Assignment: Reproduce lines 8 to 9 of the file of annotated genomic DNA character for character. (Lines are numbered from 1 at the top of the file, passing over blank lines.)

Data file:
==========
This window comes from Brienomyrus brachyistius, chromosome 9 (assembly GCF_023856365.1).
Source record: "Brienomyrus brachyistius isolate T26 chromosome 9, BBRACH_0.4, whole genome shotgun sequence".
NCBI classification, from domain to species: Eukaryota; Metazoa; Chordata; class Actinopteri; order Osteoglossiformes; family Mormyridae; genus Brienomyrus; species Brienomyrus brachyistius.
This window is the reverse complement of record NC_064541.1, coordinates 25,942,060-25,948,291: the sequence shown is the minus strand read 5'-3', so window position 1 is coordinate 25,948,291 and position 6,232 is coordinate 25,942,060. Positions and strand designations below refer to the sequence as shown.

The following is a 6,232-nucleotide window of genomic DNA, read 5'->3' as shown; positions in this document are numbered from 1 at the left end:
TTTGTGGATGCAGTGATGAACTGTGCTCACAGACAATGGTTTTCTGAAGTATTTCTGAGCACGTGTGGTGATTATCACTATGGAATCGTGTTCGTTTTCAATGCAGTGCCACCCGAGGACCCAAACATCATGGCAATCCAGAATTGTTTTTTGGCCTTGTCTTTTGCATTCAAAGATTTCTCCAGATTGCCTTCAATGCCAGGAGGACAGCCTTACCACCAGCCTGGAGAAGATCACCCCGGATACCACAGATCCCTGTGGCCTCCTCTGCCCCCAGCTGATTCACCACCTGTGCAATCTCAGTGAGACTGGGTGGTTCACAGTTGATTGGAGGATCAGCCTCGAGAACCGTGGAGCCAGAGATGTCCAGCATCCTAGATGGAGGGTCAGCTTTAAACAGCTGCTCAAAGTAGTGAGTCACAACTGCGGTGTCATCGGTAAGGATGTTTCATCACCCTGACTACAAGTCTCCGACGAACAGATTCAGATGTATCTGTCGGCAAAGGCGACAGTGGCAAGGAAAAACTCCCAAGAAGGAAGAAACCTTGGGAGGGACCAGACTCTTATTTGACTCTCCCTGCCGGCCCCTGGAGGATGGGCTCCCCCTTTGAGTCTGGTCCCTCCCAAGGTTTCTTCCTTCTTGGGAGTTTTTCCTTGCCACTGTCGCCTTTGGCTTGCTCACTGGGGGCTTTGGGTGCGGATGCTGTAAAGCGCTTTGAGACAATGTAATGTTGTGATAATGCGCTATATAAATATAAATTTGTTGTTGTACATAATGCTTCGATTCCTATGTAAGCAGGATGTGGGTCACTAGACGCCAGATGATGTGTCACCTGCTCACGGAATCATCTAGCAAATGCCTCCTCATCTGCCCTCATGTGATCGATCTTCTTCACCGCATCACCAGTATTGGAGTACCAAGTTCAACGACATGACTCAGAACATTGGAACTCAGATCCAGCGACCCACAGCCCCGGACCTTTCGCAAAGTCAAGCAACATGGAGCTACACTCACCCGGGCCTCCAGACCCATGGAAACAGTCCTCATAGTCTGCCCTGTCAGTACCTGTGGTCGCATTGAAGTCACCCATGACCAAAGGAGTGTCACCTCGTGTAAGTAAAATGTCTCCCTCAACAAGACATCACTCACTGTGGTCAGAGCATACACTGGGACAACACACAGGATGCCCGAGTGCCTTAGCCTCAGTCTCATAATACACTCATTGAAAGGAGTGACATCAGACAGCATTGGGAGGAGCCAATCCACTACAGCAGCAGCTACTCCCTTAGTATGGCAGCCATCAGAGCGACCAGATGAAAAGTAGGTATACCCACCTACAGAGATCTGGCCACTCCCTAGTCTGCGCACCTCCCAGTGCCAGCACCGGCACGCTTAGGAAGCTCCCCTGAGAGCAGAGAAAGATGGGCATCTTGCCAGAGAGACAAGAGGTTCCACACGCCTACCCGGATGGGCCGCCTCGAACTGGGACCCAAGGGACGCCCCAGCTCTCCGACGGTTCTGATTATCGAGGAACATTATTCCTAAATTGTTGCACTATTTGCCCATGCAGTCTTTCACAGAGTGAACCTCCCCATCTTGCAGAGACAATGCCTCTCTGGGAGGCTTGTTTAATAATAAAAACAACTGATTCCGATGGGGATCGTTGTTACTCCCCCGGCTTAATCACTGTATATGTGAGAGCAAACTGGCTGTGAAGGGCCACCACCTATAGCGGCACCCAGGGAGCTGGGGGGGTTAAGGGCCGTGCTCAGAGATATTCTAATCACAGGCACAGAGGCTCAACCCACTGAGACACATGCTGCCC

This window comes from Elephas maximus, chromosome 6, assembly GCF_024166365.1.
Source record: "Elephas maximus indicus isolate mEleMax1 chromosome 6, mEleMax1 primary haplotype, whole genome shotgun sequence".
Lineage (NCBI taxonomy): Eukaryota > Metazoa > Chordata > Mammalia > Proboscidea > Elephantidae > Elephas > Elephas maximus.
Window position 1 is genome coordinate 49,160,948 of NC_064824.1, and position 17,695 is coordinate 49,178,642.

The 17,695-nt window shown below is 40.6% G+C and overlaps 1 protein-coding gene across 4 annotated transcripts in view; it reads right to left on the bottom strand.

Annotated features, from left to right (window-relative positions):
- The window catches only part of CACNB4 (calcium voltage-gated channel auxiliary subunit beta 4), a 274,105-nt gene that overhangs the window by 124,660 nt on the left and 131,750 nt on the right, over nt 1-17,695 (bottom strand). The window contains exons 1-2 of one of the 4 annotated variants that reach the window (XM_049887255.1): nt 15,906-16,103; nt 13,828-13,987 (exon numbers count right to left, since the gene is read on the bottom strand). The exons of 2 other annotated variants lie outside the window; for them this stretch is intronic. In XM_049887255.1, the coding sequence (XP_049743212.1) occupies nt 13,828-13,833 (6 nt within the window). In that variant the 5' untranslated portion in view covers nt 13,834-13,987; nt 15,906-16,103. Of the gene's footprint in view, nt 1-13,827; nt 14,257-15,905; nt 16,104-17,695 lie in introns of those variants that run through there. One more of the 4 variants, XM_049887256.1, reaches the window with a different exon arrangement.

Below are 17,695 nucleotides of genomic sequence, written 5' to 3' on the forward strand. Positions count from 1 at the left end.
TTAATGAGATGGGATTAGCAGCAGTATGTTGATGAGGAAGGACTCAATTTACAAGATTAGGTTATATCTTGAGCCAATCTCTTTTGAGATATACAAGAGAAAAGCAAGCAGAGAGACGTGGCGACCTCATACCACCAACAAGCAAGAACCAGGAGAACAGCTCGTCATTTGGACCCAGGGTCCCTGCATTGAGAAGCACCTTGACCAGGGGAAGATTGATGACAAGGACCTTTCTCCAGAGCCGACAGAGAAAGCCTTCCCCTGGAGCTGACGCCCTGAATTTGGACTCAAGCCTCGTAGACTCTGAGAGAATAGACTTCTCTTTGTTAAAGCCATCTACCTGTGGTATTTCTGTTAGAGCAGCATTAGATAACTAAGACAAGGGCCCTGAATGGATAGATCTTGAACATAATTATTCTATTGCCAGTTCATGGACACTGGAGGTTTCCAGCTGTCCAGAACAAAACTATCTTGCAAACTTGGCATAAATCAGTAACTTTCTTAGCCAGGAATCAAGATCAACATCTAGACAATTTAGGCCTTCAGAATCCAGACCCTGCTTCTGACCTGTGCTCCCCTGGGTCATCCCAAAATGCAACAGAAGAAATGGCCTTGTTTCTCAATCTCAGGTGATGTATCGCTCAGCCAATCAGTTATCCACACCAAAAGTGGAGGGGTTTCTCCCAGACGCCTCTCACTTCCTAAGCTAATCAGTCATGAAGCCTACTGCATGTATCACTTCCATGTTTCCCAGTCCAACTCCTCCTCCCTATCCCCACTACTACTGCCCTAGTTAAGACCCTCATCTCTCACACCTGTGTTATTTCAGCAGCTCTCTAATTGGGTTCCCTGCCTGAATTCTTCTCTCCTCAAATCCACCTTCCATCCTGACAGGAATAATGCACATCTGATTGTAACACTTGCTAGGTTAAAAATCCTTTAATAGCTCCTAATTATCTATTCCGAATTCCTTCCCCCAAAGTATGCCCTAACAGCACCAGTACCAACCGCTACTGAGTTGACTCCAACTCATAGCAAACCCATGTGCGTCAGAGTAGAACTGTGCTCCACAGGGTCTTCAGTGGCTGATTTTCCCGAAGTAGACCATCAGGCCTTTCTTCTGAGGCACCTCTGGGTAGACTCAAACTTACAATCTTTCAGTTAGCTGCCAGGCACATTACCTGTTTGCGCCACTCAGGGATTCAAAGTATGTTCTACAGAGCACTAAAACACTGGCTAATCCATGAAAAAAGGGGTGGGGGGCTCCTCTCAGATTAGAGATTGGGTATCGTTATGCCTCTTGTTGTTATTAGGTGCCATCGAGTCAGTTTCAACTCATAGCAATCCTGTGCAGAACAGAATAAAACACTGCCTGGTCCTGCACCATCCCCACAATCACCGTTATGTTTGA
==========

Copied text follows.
Source record: "Elephas maximus indicus isolate mEleMax1 chromosome 6, mEleMax1 primary haplotype, whole genome shotgun sequence".
Lineage (NCBI taxonomy): Eukaryota > Metazoa > Chordata > Mammalia > Proboscidea > Elephantidae > Elephas > Elephas maximus.